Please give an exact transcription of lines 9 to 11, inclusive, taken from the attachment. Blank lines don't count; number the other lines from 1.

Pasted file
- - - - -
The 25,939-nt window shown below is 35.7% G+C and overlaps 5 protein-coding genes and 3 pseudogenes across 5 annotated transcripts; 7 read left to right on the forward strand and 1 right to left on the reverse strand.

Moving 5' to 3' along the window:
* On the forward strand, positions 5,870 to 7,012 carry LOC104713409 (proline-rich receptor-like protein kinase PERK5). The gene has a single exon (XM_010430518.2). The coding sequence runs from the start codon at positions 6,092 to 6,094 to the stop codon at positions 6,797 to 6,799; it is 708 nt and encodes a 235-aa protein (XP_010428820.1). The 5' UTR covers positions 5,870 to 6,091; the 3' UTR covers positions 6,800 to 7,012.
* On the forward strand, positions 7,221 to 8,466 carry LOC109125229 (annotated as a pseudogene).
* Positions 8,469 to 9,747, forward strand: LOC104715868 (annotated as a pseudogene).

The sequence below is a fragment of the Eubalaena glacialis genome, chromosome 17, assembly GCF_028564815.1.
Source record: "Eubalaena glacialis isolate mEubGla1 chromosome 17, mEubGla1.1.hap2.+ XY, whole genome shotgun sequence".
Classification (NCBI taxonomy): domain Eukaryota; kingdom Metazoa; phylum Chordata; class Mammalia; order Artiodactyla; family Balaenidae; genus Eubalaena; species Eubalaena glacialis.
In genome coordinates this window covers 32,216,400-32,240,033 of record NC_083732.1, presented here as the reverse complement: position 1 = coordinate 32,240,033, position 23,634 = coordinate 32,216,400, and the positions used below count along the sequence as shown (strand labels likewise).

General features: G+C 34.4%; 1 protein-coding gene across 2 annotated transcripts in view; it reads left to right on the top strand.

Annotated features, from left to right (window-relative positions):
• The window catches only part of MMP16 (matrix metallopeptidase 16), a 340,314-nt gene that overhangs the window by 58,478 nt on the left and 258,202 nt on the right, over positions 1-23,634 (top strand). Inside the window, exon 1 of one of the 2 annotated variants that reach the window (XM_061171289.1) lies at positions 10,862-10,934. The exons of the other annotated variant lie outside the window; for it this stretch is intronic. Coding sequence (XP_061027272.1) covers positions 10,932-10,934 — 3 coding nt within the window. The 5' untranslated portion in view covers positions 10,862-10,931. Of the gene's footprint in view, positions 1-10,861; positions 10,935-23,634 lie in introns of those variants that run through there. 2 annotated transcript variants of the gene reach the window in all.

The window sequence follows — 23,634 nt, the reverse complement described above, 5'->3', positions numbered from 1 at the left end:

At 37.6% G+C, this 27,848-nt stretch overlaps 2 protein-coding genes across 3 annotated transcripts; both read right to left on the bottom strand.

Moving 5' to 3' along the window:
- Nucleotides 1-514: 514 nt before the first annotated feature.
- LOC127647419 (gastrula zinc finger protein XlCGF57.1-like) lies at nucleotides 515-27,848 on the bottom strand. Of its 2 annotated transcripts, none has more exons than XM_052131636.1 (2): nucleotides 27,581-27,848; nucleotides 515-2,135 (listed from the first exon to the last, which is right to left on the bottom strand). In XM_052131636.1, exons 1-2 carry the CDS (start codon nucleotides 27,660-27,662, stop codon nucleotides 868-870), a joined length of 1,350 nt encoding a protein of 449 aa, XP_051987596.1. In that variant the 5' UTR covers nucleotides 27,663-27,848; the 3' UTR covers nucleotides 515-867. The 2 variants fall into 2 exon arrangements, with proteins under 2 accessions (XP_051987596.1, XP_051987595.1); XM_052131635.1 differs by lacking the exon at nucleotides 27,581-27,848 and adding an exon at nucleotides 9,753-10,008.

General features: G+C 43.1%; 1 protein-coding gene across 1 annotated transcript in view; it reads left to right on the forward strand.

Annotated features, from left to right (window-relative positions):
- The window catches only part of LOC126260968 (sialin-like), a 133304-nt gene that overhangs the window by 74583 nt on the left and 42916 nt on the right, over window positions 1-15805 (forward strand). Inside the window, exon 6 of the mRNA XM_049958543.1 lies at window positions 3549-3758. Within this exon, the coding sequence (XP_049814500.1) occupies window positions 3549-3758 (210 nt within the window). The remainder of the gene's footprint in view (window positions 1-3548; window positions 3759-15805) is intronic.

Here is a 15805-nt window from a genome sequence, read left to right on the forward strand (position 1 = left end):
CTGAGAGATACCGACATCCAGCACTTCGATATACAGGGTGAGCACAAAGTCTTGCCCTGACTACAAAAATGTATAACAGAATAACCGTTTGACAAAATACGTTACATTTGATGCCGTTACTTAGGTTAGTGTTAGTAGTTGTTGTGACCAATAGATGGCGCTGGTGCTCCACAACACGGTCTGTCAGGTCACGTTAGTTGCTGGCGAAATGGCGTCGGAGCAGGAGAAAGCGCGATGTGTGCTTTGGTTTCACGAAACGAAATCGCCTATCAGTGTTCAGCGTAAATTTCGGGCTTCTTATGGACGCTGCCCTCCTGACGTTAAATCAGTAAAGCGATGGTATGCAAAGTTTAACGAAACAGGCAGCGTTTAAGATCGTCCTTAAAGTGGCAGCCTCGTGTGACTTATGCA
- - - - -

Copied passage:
In genome coordinates this window covers 32,216,400-32,240,033 of record NC_083732.1, presented here as the reverse complement: position 1 = coordinate 32,240,033, position 23,634 = coordinate 32,216,400, and the positions used below count along the sequence as shown (strand labels likewise).

General features: G+C 34.4%; 1 protein-coding gene across 2 annotated transcripts in view; it reads left to right on the top strand.

Annotated features, from left to right (window-relative positions):